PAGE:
Employment and commuting
3: Area profiles
This section of the Employment and Commuting Topic Report provides short profiles of the 8 areas into which Calderdale has been divided for the purpose of further analysis of commuting. A summary is provided here. A pdf of the full section, including the individual area profiles, is available to download:
Each area profile comprises:
- a map showing the main towns and the commuting flows into and out of the area
- graphics illustrating the sectoral breakdown of employment in the area; the social class of residents, and the patterns of household income.
In addition to these Profiles, a set of tables showing data for each area, together with Calderdale as a whole, is provided in Appendix B: Area profile data .
This area, which includes Rastrick, provides a high proportion of Calderdale’s employment. Only one quarter of the total number employed live within the area. Whilst the largest part of the workforce comes from other parts of Calderdale, there is a substantial net inflow from Huddersfield. Overall, Brighouse has a net inflow of commuters.
Employment in Brighouse is dominated by Manufacturing, which accounts for over 39% of the total (compared to 22.5% for Calderdale and under 15% for England). The Distribution, Hotels & Restaurants sector is also large, whilst Banking and Public Administration are relatively small.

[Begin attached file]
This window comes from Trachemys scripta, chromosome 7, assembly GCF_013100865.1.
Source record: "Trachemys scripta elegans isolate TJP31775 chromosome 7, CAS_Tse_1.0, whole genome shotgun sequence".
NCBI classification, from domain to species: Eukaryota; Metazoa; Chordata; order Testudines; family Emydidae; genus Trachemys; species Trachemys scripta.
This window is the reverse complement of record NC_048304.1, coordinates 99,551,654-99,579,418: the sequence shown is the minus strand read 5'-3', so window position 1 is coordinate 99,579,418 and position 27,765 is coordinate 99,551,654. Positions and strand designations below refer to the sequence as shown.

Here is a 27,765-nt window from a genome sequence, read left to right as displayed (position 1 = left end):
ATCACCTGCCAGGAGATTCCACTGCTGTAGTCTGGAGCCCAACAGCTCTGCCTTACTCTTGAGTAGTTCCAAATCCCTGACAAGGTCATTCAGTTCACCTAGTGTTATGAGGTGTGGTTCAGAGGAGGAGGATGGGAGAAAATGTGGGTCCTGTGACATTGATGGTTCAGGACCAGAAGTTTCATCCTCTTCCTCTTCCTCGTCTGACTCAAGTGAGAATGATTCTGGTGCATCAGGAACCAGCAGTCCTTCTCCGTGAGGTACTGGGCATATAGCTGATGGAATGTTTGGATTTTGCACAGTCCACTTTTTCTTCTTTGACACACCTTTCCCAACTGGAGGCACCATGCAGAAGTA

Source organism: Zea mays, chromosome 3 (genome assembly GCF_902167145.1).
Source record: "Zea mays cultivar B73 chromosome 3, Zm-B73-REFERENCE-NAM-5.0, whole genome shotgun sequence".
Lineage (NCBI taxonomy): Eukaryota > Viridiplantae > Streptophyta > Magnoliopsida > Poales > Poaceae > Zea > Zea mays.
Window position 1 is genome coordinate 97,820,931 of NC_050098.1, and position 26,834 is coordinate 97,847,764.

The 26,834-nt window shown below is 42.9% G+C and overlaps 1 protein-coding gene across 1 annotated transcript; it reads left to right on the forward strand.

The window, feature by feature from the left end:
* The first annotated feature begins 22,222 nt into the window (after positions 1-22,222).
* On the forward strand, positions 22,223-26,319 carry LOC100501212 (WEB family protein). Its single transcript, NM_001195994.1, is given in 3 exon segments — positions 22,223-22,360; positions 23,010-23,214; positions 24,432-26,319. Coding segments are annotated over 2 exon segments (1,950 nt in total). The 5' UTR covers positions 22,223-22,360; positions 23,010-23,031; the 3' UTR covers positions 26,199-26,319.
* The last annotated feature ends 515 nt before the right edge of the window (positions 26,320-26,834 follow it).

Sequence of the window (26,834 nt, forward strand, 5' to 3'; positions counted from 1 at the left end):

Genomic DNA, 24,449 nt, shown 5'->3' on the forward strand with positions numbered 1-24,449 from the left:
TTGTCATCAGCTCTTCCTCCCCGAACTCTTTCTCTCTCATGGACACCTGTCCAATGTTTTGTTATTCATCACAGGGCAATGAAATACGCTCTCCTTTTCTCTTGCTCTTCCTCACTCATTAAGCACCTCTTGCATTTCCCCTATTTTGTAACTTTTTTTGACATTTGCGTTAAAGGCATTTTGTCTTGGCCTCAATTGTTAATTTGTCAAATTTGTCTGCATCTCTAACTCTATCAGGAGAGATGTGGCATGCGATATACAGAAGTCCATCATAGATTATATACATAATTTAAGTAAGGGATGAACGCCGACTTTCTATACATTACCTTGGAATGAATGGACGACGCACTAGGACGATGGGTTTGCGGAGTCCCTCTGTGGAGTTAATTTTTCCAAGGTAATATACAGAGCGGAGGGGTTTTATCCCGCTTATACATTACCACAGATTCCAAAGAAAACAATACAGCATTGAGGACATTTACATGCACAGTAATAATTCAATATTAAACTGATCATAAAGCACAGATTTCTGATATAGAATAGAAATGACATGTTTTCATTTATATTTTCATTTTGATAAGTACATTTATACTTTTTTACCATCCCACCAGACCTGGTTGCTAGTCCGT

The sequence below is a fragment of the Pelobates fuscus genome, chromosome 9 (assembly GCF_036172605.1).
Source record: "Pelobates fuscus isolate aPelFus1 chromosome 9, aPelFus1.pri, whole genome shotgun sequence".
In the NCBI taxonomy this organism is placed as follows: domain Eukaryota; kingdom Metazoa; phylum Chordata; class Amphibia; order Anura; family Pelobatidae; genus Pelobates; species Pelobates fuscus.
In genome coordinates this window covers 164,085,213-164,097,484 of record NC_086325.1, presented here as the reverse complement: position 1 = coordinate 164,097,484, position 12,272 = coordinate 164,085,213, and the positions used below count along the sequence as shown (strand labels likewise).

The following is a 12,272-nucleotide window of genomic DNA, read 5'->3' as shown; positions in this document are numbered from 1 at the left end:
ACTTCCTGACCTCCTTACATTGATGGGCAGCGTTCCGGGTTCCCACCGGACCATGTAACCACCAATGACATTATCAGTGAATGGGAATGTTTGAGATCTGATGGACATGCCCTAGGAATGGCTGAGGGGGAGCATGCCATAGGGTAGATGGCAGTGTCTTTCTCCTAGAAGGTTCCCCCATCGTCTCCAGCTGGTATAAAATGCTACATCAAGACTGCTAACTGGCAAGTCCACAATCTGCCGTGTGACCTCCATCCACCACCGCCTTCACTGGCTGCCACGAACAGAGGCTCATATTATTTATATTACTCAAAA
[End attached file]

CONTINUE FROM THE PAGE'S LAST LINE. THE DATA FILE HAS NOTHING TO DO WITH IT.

A relatively high proportion of residents are defined as Social Grade A/B (Senior Management / Professional).
The area shows relatively high household incomes, with 21% having an income of under £15,000 whilst 27% have a household income in excess of £40,000. The median income is above the Calderdale figure.
This area includes Greetland & Stainland. Approximately one third of the workforce live in the area. There is a substantial commuting outflow to other parts of Calderdale, a net outflow to Leeds and Bradford, but an inflow from Kirklees and Wakefield. Despite employment centres such as Lowfields, there is a significant overall outflow of commuters.